Police thwart Frederick school shooting threat

The Frederick County Sheriff's Office discusses thwarted school shooting plan. (Heather Mongilio / Carroll County Times)

FREDERICK — An 18-year-old student is in police custody after Catoctin High School officials and law enforcement were notified by one of the student's parents about a potential threat of violence at the Frederick County school.

Nichole Cevario, of Thurmont, faces charges of possession of explosive material with intent to create a destructive device and possession of incendiary material with the intent to create a destructive device, according to the Frederick County Sheriff's Office.


During a 2 p.m. news conference Frederick County Sheriff Charles Jenkins said that he was "shocked" by the incident.

"It hits home. I actually live in Thurmont, and it's home to a lot of us. But just the fact that a young woman had this in her mind, and this way of thinking and planning out and carrying out an attack much like Columbine or Sandy Hook ... it shocks the conscience to see that someone that age could be thinking like this," Jenkins said.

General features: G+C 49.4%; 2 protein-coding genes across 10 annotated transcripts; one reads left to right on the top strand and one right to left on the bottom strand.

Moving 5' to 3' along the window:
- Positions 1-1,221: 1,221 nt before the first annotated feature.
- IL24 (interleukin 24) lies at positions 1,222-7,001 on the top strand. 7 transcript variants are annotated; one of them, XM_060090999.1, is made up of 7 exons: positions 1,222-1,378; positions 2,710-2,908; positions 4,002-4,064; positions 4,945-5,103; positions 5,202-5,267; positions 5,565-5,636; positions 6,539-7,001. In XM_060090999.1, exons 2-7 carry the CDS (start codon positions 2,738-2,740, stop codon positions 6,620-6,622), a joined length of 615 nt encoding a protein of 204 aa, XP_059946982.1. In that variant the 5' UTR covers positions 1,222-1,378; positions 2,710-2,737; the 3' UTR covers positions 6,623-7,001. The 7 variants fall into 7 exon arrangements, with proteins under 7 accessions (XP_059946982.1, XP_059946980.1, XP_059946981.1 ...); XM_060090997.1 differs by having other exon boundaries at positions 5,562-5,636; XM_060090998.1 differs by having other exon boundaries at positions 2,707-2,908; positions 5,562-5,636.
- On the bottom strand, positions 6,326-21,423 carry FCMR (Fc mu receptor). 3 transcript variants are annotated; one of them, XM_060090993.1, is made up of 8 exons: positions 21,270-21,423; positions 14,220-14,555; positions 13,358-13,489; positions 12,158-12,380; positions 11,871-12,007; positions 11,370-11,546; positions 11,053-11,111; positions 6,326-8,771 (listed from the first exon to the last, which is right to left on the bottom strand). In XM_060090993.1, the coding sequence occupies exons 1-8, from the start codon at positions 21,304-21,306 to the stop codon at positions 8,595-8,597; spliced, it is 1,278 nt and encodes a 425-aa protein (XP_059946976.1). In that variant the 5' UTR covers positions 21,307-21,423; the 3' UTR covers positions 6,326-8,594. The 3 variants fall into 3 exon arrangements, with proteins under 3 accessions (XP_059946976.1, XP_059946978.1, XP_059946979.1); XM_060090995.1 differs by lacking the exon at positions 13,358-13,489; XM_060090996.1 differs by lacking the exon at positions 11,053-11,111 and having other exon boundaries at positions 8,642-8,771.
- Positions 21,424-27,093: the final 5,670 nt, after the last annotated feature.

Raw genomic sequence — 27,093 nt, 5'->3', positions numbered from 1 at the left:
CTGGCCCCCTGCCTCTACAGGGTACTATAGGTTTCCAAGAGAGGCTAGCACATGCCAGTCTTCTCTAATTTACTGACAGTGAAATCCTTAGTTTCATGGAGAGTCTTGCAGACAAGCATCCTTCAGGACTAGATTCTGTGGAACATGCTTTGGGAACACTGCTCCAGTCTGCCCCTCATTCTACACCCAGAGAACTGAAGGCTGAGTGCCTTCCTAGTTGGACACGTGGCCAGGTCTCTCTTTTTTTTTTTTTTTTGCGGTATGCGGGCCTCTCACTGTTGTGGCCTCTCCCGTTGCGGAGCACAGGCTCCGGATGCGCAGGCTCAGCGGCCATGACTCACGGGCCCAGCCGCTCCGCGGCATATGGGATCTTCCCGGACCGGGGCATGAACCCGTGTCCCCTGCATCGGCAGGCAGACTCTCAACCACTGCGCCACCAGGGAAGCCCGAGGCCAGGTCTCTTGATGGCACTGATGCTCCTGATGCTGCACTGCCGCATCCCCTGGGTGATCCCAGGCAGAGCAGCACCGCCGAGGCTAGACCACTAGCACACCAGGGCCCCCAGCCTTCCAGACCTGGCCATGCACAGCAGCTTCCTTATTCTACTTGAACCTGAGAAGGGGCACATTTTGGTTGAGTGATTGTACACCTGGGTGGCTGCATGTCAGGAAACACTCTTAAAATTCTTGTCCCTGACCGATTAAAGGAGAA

Jenkins said his department is examining a diary in which Cevario detailed her plans to carry out a mass shooting. During the investigation, police recovered Cevario's journal, which outlined a detailed shooting event that she planned to execute on April 5 at Catoctin.

"It was very chilling to read it," Jenkins said after the news conference. "We've never seen anything like this in this county, and I go back 27 years."

Police said that they discovered that Cevario had been gathering items, including a shotgun and bombmaking materials, for the planned attack.

At this time, Jenkins said the motive is likely psychological. She was removed from class and transported from the school to Frederick Memorial Hospital for an emergency evaluation and remains hospitalized, according to police. Upon her release, she will be served with an outstanding warrant, Jenkins said.

"Our investigators moved very quickly to determine that removing her from the school, acting on the information they had, eliminated any threat to the school or the student body," he said.

At this time, Jenkins said, it does not appear that Cevario had any specific targets but was looking to execute a mass shooting. There has not been any evidence of bullying in Cevario's diary, he said.